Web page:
|Is this you?|
1. Avoid poor spelling
In the heat of the moment, people get so riled up rushing from one point to another that they forget the second letter of every word, rendering great ideas incomprehensible. Rather than racing to respond, take a deep breath, google pictures of baby deer, and remember: if they can't understand you, you can't prove them wrong.
2. Pull rank based on your degree
The more higher education in the liberal arts you possess, the better your opinions are. So arts students: point out to those management, science, and engineering students how they don't understand society as well as you. Graduate students: you are at the top of this pile and should enjoy as it won't come often. So make sure to mention you spend your time crafting opinions more complex than puny undergraduate minds can even fathom.
3. Do not work for less than 30 minutes on any post
The last thing you want to do is make a fool of yourself on a public forum. You need to devote time into crafting your great argument. It may seem tedious, but it's worth it. At the end of the day, you will feel good for having properly educated someone.
4. Exploit All-Caps
Nothing drives home a point more than capital letters. It has the equivalent effect of raising your voice during an argument with none of the ramifications involving pushing and shoving. When you reach the crux of the point, smatter your sentences with all-capped words to let your opponents know this won't be a typical cruise through cyberspace.
5. Acknowledge the validity of someone's view before ripping it apart
Being diplomatic goes a long way. Begin your counter-points with phrases such as: "Yes I hear you, but....." or "That is a good idea IN THEORY; however......." That way, your opponents will know that you have objectively compared the two arguments and deduced yours as superior.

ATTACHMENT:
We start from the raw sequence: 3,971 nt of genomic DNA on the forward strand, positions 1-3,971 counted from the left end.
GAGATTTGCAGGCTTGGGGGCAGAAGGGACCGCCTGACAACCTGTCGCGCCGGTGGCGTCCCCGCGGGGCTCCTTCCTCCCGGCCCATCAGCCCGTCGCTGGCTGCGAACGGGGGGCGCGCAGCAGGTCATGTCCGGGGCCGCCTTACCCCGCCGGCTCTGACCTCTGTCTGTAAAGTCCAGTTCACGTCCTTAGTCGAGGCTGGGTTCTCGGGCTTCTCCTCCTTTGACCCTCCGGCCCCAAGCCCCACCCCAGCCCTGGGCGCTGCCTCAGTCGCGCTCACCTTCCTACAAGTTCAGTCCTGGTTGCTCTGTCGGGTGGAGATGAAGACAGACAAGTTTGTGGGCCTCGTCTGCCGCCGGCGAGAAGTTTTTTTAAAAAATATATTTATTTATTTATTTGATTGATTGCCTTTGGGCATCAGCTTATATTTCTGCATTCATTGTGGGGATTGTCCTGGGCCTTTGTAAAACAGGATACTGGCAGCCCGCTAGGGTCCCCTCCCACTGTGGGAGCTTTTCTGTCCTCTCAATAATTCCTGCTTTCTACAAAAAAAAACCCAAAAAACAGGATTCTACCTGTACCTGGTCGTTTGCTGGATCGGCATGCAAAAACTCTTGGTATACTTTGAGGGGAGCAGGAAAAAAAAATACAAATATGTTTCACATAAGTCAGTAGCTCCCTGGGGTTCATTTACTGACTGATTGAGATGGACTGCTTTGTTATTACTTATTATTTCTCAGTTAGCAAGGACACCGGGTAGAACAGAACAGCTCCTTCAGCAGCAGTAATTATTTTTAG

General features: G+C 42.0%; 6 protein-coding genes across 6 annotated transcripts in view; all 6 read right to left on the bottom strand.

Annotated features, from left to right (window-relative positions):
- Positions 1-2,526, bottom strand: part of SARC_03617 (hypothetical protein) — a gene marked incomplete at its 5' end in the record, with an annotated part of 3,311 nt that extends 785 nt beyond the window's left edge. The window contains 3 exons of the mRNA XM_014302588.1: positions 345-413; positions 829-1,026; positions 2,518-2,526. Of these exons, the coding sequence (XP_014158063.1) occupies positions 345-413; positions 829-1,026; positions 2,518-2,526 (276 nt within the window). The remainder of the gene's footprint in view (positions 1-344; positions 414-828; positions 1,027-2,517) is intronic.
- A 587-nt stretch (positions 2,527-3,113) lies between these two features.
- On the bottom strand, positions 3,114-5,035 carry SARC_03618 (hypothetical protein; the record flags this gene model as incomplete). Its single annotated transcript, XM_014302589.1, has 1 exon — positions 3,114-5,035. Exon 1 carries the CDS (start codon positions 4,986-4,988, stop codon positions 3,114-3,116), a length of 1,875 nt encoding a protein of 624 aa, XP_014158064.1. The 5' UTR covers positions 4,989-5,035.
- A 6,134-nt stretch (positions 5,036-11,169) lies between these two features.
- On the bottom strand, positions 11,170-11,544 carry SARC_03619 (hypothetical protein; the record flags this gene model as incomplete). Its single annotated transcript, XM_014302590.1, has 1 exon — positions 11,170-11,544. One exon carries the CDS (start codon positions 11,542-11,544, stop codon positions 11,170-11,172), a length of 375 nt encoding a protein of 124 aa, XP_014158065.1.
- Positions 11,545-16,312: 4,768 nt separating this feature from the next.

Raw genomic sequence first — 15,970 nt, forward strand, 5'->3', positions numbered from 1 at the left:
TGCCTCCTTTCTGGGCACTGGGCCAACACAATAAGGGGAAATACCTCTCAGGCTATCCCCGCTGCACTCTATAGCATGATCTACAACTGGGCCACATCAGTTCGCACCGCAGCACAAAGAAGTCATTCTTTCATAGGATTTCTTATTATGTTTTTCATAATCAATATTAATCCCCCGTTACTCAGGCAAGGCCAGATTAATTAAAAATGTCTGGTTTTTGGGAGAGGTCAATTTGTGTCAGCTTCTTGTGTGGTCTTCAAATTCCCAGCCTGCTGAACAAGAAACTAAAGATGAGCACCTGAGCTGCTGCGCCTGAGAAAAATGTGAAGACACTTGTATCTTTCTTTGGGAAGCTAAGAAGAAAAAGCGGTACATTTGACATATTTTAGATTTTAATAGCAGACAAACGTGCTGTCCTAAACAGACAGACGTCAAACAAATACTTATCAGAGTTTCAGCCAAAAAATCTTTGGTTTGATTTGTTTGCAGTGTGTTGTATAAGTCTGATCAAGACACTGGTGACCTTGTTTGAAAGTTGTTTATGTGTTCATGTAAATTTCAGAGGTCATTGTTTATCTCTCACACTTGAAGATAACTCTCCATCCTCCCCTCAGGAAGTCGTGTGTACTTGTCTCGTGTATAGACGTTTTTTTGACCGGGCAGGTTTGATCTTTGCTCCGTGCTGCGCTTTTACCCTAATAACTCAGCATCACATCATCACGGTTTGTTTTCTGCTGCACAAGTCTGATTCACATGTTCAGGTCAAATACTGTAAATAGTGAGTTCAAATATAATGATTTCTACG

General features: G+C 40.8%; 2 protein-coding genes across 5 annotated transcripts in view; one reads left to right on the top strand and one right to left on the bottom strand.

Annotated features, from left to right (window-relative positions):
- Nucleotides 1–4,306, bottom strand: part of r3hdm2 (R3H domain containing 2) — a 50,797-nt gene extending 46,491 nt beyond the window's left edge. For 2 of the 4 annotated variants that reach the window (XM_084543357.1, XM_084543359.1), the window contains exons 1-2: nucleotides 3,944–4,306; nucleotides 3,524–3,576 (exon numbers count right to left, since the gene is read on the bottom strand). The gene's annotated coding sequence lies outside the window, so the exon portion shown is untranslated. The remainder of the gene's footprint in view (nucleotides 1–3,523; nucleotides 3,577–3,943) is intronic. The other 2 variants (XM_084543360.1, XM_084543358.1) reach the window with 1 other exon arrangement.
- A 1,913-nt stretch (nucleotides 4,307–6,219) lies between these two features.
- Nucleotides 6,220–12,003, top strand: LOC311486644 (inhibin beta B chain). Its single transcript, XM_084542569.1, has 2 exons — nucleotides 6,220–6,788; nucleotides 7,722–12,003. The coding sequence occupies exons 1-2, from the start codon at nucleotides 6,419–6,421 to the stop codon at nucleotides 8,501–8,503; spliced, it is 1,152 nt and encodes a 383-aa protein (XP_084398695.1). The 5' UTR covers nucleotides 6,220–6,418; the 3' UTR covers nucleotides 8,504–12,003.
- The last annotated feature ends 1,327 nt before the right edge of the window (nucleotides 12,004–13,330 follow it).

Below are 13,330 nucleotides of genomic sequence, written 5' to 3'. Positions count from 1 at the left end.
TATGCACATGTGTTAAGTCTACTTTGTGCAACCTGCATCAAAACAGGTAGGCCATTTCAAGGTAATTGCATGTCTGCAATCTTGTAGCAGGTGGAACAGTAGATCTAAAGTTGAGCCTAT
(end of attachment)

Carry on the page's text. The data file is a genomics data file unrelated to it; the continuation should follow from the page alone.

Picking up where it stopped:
6. Have links at hand
Establishing fact often requires a source outside of your own personal experience. After elaborating on your position, link a website which supports it. You will add much authority to your point if you can find a person on the internet who agrees with you.
7. Theorize first; philosophize second
An argument without theory is like a 40 of Colt 45: it makes up in volume for what it lacks in sophistication, but will never be taken as seriously as those craft beers with fancy labels. So add some sophistication to your arguments by referencing great theorists and thinkers of your ideology. For the left, name Mill, Chomsky, or Keynes. As for you conservatives, don't feel left out: believe it or not, you have thinkers too! So don't be shy and name the great ones, like Burke, Huntington, or Flanagan, and watch those lefties go crying all the way back to their nanny state.
8. Accuse your opponent of being racist
Opportunities always arise to use the R word, whether your opponent supports western imperialism or discrimination at government jobs against white males. So call them out. It is a great way to discredit anything they may say afterwards and the rest will be too scared to oppose you by fear of association
|Take that Cynics! We will bring Kony to justice because of our actions|